The SQL Server 2014 DDL Bulldozer Part 1.1: Implicit Insert

Previously I posted my experimentation with wait_at_low_priority. Specifically, I investigated what would happen when index rebuild was executed while another session was inserting data.

Next we want to see what happens when the index rebuild (with wait_at_low_priority abort blockers specified) is running and the insert is subsequently executed.

Here’s the setup (note that I’ve pre-populated tempdb.dbo.numbers with 15 million rows):

use master;

alter event session ddl_bulldozer on server
state = start;


use tempdb;

alter index ix_tmp_numbers_num on dbo.numbers
rebuild with (
data_compression = page,
online = on ( wait_at_low_priority ( max_duration = 0 minutes,
abort_after_wait = blockers ))

use master;

alter event session ddl_bulldozer on server
state = stop;


drop table #ddl_bulldozer
select object_name, cast(event_data as xml) event_data
into #ddl_bulldozer
from sys.fn_xe_file_target_read_file('ddl_bulldozer*',null,null,null) xf

x.d.value('@timestamp','datetime2(3)') event_timestamp,
x.d.value('(action[@name="session_id"]/value)[1]','int') session_id,
x.d.value('(data[@name="statement"]/value)[1]','nvarchar(max)') sql_statement,
x.d.value('(data[@name="state"]/text)[1]','nvarchar(max)') sql_state,
x.d.value('(data[@name="duration"]/value)[1]','bigint') duration,
x.d.value('(data[@name="type"]/text)[1]','sysname') ddl_type,
x.d.value('(data[@name="abort_after_wait"]/text)[1]','sysname') abort_after_wait,
x.d.value('(data[@name="transaction_state"]/text)[1]','sysname') transaction_state,
x.d.value('(data[@name="killed_process_id"]/value)[1]','int') killed_process_id,
x.d.value('(action[@name="attach_activity_id"]/value)[1]', 'varchar(50)'),
1, 36) as uniqueidentifier) as activity_id,
x.d.value('(action[@name="attach_activity_id"]/value)[1]', 'varchar(50) '),
38, 10) as int) as event_sequence,
x.d.value('(action[@name="attach_activity_id_xfer"]/value)[1]', 'varchar(50)'),
1, 36) as uniqueidentifier) as activity_id_xfer
from #ddl_bulldozer db
cross apply event_data.nodes('//event') x(d)
where db.object_name not like 'lock%'
order by event_timestamp,event_sequence

On my test instance, the rebuild takes about 28 seconds to complete, so during that time, I switch to another window and run the insert session:

kick off an implicit transaction
(with code shamelessly lifted from Kendra Little at:
use tempdb;

Pass1 AS ( SELECT 1 AS C FROM Pass0 AS A , Pass0 AS B),
Pass2 AS ( SELECT 1 AS C FROM Pass1 AS A , Pass1 AS B),
Pass3 AS ( SELECT 1 AS C FROM Pass2 AS A , Pass2 AS B),
Pass4 AS ( SELECT 1 AS C FROM Pass3 AS A , Pass3 AS B),
Pass5 AS ( SELECT 1 AS C FROM Pass4 AS A , Pass4 AS B),
tally AS ( SELECT row_number() OVER ( Order BY C ) AS N FROM Pass5 )
insert numbers
select *
FROM tally
WHERE N <= 1000000;

Once again, the insert fails (after about 12 seconds) and sends the error message to the client
but what happened along the way?
I’ve added a new event (progress_report_online_index_operation) for a bit more visibility into what’s occurring. What we see is the index rebuild starting (line 2, in green) and the ddl_with_wait_at_low_priority event firing because we told the ddl operation to wait at low priority. About four seconds later was when I started the insert (in red). Along the way, we see that the index rebuild is making progress under different activity_id‘s. Because this is an online index rebuild so the page organization is occurring in tempdb and the second (insert) session is allowed to continue its activity, for now. Also note the quick termination of the statement for the sake of a recompile on the insert (recompile cause: “schema changed”).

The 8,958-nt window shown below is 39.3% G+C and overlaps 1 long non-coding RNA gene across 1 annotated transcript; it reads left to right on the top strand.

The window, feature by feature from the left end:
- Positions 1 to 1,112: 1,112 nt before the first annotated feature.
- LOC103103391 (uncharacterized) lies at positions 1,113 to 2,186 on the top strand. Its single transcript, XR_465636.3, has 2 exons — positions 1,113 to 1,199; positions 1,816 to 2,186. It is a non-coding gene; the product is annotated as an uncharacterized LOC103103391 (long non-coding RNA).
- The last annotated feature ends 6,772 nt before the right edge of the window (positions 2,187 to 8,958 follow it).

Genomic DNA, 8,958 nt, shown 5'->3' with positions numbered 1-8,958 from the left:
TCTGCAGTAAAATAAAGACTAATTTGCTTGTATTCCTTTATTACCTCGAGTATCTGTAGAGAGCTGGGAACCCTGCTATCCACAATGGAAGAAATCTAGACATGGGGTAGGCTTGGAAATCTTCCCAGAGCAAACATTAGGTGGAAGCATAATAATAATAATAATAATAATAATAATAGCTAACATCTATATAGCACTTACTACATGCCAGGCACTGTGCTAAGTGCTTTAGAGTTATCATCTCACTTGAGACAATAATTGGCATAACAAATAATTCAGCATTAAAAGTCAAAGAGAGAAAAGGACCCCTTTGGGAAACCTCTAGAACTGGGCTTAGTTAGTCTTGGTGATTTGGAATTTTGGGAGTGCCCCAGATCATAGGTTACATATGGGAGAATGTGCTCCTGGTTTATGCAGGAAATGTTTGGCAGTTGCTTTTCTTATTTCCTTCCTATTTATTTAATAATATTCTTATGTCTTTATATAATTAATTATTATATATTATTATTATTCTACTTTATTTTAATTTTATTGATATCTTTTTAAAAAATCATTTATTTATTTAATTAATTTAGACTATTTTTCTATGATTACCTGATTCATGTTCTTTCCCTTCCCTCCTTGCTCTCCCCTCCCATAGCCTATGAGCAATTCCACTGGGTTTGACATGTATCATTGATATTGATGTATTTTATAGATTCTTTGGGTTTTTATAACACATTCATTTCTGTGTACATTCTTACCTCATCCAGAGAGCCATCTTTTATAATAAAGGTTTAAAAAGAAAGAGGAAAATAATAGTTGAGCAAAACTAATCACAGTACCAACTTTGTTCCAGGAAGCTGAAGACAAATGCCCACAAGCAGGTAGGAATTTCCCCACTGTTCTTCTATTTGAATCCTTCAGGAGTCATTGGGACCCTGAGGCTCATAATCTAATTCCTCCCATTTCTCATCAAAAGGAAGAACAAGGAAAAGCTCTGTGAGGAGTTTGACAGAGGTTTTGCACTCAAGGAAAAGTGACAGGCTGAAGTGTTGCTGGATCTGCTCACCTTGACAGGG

At the end of it all, the insert transaction is killed and rolled back, just as in the last test. However, because the index rebuiled was online, the metadata operation to switch the rebuild index structure would be the first block the rebuild encountered. At this point, the insert still has its X lock (as before) on the object. This lock is terminated and the transaction is rolled back, paving the path for the metadata index structure switch.

The SQL Server 2014 DDL Bulldozer Part 1: Implicit Insert

Of the fascinating new features in SQL Server 2014, the one that provides me the most catharsis has got to be wait_at_low_priority. If your maintenance window SLA is threatened by “accidental” report cycles spilling into the window, perhaps you’ll want to explore this extension. While there are many blog posts out there to explain how to use it, I wanted to explore it and how it could apply to a variety of situations.
Continue reading

Can you repro this bug? Trace Flag 2363 Causes Fatal Exceptions on Windowed Aggregates

While testing SQL Server 2014 Enterprise edition, I wanted to see if I could use trace flag 2363 to gather meaningful information for statistics analysis. Part of this analysis included getting some information on the statistics in question.

With Trace Flag 2363 enabled:

DBCC TRACEON(2363,-1);
schema_name =,
table_name =,
stats_name =,
leading_column = index_col(quotename('.'+quotename(,s.stats_id,1),
modification_percent = (100.*sp.modification_counter)/sp.unfiltered_rows
,avg_rows_in_db = avg(1.*sp.unfiltered_rows) over ()
from sys.stats s
join sys.tables t
on s.object_id = t.object_id
join sys.schemas sh
on t.schema_id = sh.schema_id
cross apply sys.dm_db_stats_properties(s.object_id,s.stats_id) sp
where != 'sys';

This results in a severe error to the client

Msg 0, Level 11, State 0, Line 77
A severe error occurred on the current command. The results, if any, should be discarded.
Msg 0, Level 20, State 0, Line 77
A severe error occurred on the current command. The results, if any, should be discarded.

Parsing the minidump with WinDbg, I arrived at this as the faulting module


I’ve attempted repro with user tables and different aggregates and still get the same issues. If you can reproduce, feel free to vote at the Connect item below.